Mostly, when we build enterprise applications, we’re not starting from scratch. Deciding what to build, what to reuse and what to keep is an important part of the enterprise software development decision process. In this session, Nick will explore the conditions and requirements that might lead you to decide which of these approaches to take. He’ll also demonstrate some techniques for taking an existing Line of Business application and lighting it up with a modern, touch-friendly UI.


If you’re attending in either session, come along and chat about the direction of the Windows platform and how to take advantage of it in your business.

From //learn/ to Jumpstart for Windows Phone 8.1

From //learn/ to Jumpstart for Windows Phone 8.1

For those that couldn’t attend today’s //learn/ event the full jumpstart material is going to be presented online next week by Andy and Mattias. Register now at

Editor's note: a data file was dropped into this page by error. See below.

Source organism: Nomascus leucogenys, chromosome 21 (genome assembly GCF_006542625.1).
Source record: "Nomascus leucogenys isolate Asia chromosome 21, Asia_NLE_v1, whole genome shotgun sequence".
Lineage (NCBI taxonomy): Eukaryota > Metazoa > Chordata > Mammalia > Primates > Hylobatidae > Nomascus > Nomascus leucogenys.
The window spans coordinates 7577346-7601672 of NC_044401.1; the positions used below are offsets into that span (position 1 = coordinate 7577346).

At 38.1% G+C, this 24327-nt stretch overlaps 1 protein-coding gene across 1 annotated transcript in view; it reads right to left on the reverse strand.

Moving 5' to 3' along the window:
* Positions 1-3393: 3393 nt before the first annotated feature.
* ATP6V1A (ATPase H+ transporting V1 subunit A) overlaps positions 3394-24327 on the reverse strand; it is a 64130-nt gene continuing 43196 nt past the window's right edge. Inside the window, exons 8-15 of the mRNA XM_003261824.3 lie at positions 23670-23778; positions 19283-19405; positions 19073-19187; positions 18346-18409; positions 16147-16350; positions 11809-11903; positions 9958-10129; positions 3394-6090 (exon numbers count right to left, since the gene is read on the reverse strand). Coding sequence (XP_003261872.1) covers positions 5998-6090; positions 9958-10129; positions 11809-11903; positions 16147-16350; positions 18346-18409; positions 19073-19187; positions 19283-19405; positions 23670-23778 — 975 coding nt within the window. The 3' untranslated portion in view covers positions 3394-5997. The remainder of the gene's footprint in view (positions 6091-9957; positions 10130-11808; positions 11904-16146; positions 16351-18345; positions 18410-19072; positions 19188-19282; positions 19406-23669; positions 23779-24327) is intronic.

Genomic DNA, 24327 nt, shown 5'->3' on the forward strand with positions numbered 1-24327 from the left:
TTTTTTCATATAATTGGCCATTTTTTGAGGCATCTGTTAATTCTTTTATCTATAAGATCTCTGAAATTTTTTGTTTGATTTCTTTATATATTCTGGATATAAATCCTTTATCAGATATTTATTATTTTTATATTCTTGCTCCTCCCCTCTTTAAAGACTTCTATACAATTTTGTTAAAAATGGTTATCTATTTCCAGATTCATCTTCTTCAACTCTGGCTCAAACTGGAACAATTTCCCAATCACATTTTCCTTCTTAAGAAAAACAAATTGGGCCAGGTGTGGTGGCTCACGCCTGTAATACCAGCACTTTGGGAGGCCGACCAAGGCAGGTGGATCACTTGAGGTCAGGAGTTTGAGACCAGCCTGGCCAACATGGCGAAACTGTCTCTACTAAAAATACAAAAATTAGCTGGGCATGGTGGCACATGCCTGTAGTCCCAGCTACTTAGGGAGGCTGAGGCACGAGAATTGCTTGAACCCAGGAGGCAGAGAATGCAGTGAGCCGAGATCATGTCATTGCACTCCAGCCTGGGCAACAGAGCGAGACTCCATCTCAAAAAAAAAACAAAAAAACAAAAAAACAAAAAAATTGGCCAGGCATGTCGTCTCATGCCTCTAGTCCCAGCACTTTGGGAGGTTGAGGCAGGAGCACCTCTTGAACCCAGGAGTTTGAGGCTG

//LEARN/ Sessions for Tomorrow

//LEARN/ Sessions for Tomorrow

Tomorrow (24th April) we kick off the //LEARN/ event with 9 sessions delivered in English, in the Australian EST time zone. If you haven’t already registered, make sure you follow these instructions to locate the right event information on

I wanted to quickly share the schedule for tomorrow – you don’t need to attend the whole thing, just drop in for the sessions you want to watch. A reminder these times are for Australian Eastern Standard Time on April 24th (tomorrow from 11am!)


Start AEST Duration Session Presenter
11:00 AM 50mins Introduction to Windows Phone 8.1 Michael Samarin
12:00 PM 50mins Getting Started Building Windows XAML Apps William Wegerson
1:00 PM 25mins Page navigation and Data Binding Kelly White